Emmanuel Riby-Williams surveys his physical education class with a watchful, smiling face. He’s surrounded by seventeen tiny kindergartners furiously moving their arms like windmills as they warm up before class. For their teacher, it’s been a long journey from his childhood in tropical Ghana on the west coast of Africa to this red brick building in central Vermont. His schooling, based on British models, was rigid and demanding. Expectations were high, he says, but schools paid little attention to the application of knowledge. Discipline was harsh and, as for physical education, it simply wasn’t taught.
“We might have competitive games for a week or two, but there was no regular instruction,” he explains. This isn’t the kind of education he wants for his own children or the ones he teaches here at Union Elementary School (UES) in Montpelier. “Teaching physical education is a passion for me,” he says. “I want my students to know their bodies and what their bodies can do.”
Physical education, as Emmanuel knows, has been evolving for decades. No longer simply about things like learning the rules for dodgeball, it’s now about mens sana corpore sano—a sound mind in a healthy body. There’s a growing awareness that physical exercise has a profound impact on the brain’s ability to learn.
According to Dr. John Ratey, associate clinical professor of psychiatry at Harvard Medical School, “Memory retention and learning functions are all about brain cells actually changing, growing and working better. Exercise creates the best environment for that process to occur.”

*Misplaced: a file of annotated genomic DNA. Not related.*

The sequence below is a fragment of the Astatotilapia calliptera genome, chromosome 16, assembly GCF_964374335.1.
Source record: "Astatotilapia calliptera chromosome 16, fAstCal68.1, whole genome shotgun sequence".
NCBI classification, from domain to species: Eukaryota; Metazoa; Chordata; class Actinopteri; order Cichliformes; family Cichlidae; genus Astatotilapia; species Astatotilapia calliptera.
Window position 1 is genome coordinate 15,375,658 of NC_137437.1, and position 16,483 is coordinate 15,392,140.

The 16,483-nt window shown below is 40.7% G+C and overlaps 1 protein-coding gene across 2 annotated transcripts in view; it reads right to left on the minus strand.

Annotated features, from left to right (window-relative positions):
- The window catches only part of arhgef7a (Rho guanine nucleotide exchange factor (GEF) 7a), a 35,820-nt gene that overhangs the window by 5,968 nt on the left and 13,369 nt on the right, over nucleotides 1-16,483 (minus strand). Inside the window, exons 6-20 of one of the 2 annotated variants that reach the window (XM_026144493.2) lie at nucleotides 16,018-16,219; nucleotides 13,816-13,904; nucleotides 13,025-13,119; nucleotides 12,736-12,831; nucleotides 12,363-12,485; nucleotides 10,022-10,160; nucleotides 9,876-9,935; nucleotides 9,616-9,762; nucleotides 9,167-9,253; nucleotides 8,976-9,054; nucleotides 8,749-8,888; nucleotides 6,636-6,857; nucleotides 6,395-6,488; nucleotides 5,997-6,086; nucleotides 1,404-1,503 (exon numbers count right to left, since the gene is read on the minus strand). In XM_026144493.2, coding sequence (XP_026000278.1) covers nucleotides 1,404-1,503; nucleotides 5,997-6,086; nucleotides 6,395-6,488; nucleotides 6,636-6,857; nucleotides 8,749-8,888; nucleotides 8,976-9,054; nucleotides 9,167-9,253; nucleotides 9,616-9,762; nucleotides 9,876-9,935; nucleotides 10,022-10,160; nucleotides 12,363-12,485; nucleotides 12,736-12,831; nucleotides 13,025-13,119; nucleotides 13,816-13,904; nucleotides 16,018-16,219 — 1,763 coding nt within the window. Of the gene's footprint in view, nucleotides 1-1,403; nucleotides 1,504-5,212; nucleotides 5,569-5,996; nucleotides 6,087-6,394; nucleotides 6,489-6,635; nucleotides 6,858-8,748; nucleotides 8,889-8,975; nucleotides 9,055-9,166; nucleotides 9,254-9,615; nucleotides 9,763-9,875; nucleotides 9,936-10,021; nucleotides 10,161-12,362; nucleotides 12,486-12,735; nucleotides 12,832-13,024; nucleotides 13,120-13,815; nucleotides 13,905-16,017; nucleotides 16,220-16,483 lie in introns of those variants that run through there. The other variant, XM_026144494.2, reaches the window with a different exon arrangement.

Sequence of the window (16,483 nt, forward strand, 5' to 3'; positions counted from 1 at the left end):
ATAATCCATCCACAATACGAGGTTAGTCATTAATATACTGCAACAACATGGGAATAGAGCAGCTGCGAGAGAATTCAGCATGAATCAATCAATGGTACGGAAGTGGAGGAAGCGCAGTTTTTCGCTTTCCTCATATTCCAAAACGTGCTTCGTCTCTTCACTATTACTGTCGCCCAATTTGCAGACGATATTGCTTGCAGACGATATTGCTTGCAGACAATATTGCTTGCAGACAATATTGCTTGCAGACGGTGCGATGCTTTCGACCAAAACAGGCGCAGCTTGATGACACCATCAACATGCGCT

Ironically many school districts in the country are reducing both recess time and physical education budgets even as they obsess about test scores.
At Union Elementary, however, both outdoor play and physical activity are fostered under the leadership of two dynamic physical education teachers: Emmanuel and his co-worker, Marie Jennings (known to the entire UES community as “MJ”).
MJ knew when she was twelve years old that she wanted to be a physical education teacher. “I loved all kinds of physical activity,” she says. “I remember watching a friend cry before P.E. I couldn’t imagine why she wouldn’t want to go to class. She told me, ‘I hate it. I hate it. I can’t do the mile; I can’t do anything. I’m never gonna be any good.’” That experience resonated with MJ: “I told myself I’d remember that when I was a teacher. I wanted to get to those kids who think they’re never going to be any good.”
MJ seems to be reaching the kids at UES. Her Jumping Jelly Beans Club became so popular that she now has to rely on a lottery system to limit enrollment in the jump rope group. “I just put the names in a bag,” she says. The Jelly Beans brought down the house when they performed for the school in April, and parents now report that their kids “won’t stop jumping at home.”
You can hear an echo of their teachers’ enthusiasm when you talk to students at UES. “I know I’m getting stronger,” says one second-grader. “I can feel my heart really pumping when we do our exercises.” That pumping heart, according to Dr. Ratey, is what makes the brain “ready, willing and able” to learn.
For Emmanuel and MJ, however, it’s as much about the joy of movement as raising test scores. Both teachers love to take their students outdoors, and last winter they introduced the school’s first snowshoe program. Experienced students helped those who had never been on snowshoes before. First-grader, Elly, describes her first time on snowshoes: “I tripped and fell in the snow and I got covered with snow and it was SO fun.”
Sound minds in healthy bodies. UES students are learning what that feels like every day. What do they think of the school’s physical education program? Six-year-old Marie sums it up in one sentence: “Every single thing we do is my favorite thing.”
Mary Mello is a teacher at Union Elementary School.
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